Heartburn (Mate taratarawai)

Key points about heartburn

  • Heartburn (acid reflux or mate taratarawai) is a burning feeling that happens when acid leaks up from your stomach into your oesophagus (food pipe). 
  • It's quite common and can be caused or made worse by eating a large meal, being overweight, being pregnant, smoking, some medicines, food and drink.
  • Treatment of heartburn includes diet, lifestyle changes and medication.
  • Contact your healthcare provider if your symptoms occur frequently or haven’t improved with over-the-counter treatment. Regular heartburn can lead to damage of your oesophagus.    
Young woman on park bench with reflux or indigestion holds chest
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Heartburn is when acid leaks from your stomach into your oesophagus (the tube that carries food from your mouth to your stomach). This can happen when the sphincter (which sits at the junction of your stomach and oesophagus like a valve) doesn't close properly. This could be due to high pressure in your stomach or when your stomach produces too much acid. Most people experience heartburn at some time in their life. The heart is not involved in heartburn.

Image credit: commons.wikimedia.org

Indigestion (dyspepsia) is a group of symptoms that describe stomach pain or discomfort experienced after eating. Heartburn is one of these symptoms. 

Common signs of heartburn include:

  • a burning feeling that rises up from your upper stomach (tummy) or lower chest towards your neck
  • acid or undigested food flowing back into your throat or mouth, sometimes causing throat discomfort and bad breath
  • upper abdominal (tummy) pain or discomfort
  • cough or hiccups that keep coming back
  • bloating or nausea (feeling sick).

Occasional heartburn is usually nothing to worry about but if heartburn is severe or not treated it can lead to the following conditions:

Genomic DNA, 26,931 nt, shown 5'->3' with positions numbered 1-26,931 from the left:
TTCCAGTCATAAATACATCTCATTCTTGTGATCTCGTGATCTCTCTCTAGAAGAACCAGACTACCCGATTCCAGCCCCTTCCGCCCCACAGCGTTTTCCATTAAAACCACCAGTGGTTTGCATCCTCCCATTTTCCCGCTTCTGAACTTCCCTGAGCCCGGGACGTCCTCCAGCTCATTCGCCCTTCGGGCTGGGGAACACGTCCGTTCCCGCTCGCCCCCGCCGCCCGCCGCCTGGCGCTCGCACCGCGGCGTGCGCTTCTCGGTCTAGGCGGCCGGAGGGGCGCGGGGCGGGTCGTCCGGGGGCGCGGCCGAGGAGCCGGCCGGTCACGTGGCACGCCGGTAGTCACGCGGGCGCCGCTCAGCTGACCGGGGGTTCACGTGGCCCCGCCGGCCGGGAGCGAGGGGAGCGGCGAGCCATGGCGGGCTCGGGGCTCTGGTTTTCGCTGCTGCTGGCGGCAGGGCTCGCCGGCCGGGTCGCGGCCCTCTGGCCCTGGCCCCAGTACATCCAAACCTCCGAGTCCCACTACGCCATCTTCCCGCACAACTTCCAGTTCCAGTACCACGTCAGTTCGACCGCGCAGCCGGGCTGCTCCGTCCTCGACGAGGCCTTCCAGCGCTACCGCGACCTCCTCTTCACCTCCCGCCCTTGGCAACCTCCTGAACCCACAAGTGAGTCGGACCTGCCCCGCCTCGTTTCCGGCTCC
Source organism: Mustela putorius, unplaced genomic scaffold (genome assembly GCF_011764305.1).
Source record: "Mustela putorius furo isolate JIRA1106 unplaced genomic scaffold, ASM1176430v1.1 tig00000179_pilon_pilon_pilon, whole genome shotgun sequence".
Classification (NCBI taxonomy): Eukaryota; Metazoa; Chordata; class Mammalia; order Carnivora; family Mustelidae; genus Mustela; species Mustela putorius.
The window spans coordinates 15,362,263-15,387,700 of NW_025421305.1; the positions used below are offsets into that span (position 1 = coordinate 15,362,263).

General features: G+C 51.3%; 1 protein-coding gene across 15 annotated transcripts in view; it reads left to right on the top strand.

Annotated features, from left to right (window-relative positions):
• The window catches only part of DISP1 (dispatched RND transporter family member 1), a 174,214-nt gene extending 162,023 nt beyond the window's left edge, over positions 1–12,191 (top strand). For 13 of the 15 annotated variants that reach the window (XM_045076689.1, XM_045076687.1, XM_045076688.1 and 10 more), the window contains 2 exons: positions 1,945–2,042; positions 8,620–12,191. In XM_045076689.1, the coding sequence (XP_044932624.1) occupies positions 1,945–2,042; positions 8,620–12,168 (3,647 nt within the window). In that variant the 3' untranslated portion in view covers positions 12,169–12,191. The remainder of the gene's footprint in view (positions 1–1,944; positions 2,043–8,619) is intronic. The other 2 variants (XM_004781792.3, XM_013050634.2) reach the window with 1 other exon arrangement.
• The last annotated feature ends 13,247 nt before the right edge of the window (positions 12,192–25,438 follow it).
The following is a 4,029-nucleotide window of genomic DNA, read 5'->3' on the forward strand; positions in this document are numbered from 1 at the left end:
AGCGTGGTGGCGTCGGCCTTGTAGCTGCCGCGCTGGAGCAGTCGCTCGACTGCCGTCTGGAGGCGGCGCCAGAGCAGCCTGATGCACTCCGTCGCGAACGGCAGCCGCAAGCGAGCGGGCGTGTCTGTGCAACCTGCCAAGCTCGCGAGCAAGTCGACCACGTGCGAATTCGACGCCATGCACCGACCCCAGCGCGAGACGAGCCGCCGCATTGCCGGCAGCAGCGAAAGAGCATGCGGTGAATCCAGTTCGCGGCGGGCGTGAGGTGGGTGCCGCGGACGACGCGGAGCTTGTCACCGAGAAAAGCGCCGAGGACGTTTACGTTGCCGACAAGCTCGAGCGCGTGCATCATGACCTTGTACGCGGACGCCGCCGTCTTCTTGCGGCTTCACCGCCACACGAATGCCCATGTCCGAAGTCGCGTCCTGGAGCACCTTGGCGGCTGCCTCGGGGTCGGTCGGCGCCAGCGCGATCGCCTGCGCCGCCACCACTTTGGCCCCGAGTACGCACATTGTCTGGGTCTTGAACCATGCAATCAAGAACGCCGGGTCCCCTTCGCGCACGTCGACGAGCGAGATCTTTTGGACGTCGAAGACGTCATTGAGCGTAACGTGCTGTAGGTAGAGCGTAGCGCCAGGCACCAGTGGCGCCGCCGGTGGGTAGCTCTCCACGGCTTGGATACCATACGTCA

• Gastro-oesophageal disease (GORD): This is an inflammation of the lining of your oesophagus.
  • Reflux oesophagitis: Frequent or an extended period of heartburn can inflame your oesophagus because it gets 'burnt' by the acid leaking up (refluxing) from your stomach.
  • Respiratory problems: People with heartburn occasionally develop respiratory problems (eg, asthma, chronic cough, pneumonia) or experience choking at night or a sore throat in the morning. 

Click the image below to visit the website, scroll down to see the video on acid reflux or GERD, then click play.

(external link)

(Cleveland Clinic, NZ, 2019)

There are a number of lifestyle changes you can make to reduce symptoms of heartburn and reduce the need for medicines.

  • Eat small amounts of foods often rather than larger meals 3 times a day. Don’t overeat, and chew well.  
  • Avoid foods that trigger symptoms. These include common foods and drinks such as fatty foods, spicy foods, chocolate, coffee, cola drinks, orange juice or alcohol. 
  • Quit smoking. Smoking causes acid reflux. Read more about quitting smoking.
  • Stay upright after a meal. Wait at least 3 hours after eating before lying down or going to bed.
  • Lose weight if you are overweight. Excess weight puts pressure on your stomach, causing acid to go back up your oesophagus.
  • Raise the head of your bed by 10–20 cm so your head is higher than your stomach. Avoid sleeping on your right side.
  • Avoid or reduce the use of non-steroidal anti-inflammatories (NSAIDs). Talk to your pharmacist or family doctor for advice on pain relief.
  • Avoid tight clothing around your waist.
  • Manage stress.

Call 111 for emergency help if you experience the following:

  • difficulty swallowing
  • vomit containing fresh blood or dark granules
  • ongoing vomiting 
  • pain on swallowing
  • chest pain or tightness
  • unexplained weight loss
  • black poos

These may be warning signs for more serious conditions such as gastric (stomach) ulcers or, very rarely, stomach or oesophageal cancer. Your doctor will also check that your symptoms are not caused by a problem with your heart.

Contact your healthcare provider if you have any of the following:

  • heartburn on most days for 3 weeks or more
  • your symptoms have not improved after 4 weeks of treatment with medicine
  • your symptoms get more frequent or severe
  • you develop regular heartburn for the first time and you are aged over 50 years (over 45 years if you are Māori, Pasifika or Asian).